The recent article in the Atlantic titled “The Lie of Little Women” by Sophie Gilbert (September 2018 issue) got me to thinking: when will someone step up and make a film about the real-life Jo March, Louisa May Alcott?
I am not talking about another documentary; the American Masters film made by Nancy Porter and Harriet Reisen was well done.
I mean a real, full-length, Hollywood-style movie.
1994 Winona Ryder film
In the Atlantic article, Gilbert referred to the much-lionized 1994 movie directed by Gillian Armstrong and starring Winona Ryder, writing,
“Robin Swicord, who wrote the screenplay, created virtually every line of dialogue from scratch, saying that she had imagined what Alcott might have written had she been “freed of the cultural restraints” of her time.”
And it lead me to wonder: why reinvent the wheel? Why not instead explore the creator of the original instead?
A life made for Hollywood
Louisa May Alcott was a woman ahead of her time who lead a most unusual, difficult, and even exciting life. Honestly, it bests any plot in her pot boilers. Think of the possibilities with these scenes (of which I plan on having a little fun):
- The patriarch of the family, somewhat of a religious fanatic, insists that his family join with group of eccentric strangers as a “consociate family” in a commune out in the middle of nowhere; they nearly starve and he suffers a breakdown.
- The Alcotts enjoy three happy years at Hillside where the basis of Little Women was laid. Louisa gets to hang out with Emerson and Thoreau, two men to whom she developed a strong attachment and even attraction, later featuring them as romantic leads in her first novel, Moods.
- The family is destitute in Boston as the mother, one of the city’s first social workers, struggles to keep the family afloat while the father goes awol. One sister has to work in NY to support them. Another does anything she can: writing, sewing, even hiring herself out as a servant to a gentleman with less than honorable intentions. The most quiet of the sisters enjoys a little romance only to suffer a breakdown after her mother sends him away.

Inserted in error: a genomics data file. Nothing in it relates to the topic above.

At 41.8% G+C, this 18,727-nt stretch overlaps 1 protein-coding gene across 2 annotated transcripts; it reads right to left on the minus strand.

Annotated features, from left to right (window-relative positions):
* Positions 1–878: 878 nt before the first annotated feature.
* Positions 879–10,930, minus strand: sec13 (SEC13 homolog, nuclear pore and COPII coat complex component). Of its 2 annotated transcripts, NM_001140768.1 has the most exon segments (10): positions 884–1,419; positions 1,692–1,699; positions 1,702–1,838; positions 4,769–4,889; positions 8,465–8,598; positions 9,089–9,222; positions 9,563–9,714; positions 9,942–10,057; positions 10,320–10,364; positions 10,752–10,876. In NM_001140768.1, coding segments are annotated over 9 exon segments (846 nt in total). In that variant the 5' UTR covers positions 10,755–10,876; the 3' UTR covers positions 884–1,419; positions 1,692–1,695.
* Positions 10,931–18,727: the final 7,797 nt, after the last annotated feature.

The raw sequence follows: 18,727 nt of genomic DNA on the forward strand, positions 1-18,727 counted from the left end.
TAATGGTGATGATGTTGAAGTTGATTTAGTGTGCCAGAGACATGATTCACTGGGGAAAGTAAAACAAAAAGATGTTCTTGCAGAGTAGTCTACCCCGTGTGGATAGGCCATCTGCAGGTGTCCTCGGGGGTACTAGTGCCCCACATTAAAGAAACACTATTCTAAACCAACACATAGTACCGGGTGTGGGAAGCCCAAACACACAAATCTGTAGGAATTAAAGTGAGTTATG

- The family huddles together in Walpole around this quiet sister, Lizzie, who nearly dies of scarlet fever.
- Oldest sister Anna meets her husband through the theatre.
- Louisa travels to Europe where she meets her Laurie (Laddie) and they enjoy fourteen days together in gay Paris, unchaperoned.
- Louisa serves in the Civil War as a nurse and nearly loses her life to illness.
- After years of secretly penning pulp fiction, Louisa writes Little Women and enjoys a rags-to-riches story of her own.
- May becomes a professional artist and marries a man nearly 18 years her junior … etc., etc.
There is almost too much here to make one movie. If only we could interest an independent filmmaker …
All fun aside, Louisa May Alcott’s story is inspiring. We who dedicate so much of our time to reading her works and studying her life know this. She is timely. How can we get Hollywood to pay attention?
Enough Little Women reboots! Let an earthquake engulf the Marches. Let’s launch the Alcotts instead.
Are you passionate about
Louisa May Alcott too?
Subscribe to the email list and
never miss a post!
Keep up with news and free giveaways
on Susan’s books,
Louisa May Alcott: Illuminated by The Message,
and River of Grace!
Facebook Louisa May Alcott is My Passion
More About Louisa on Twitter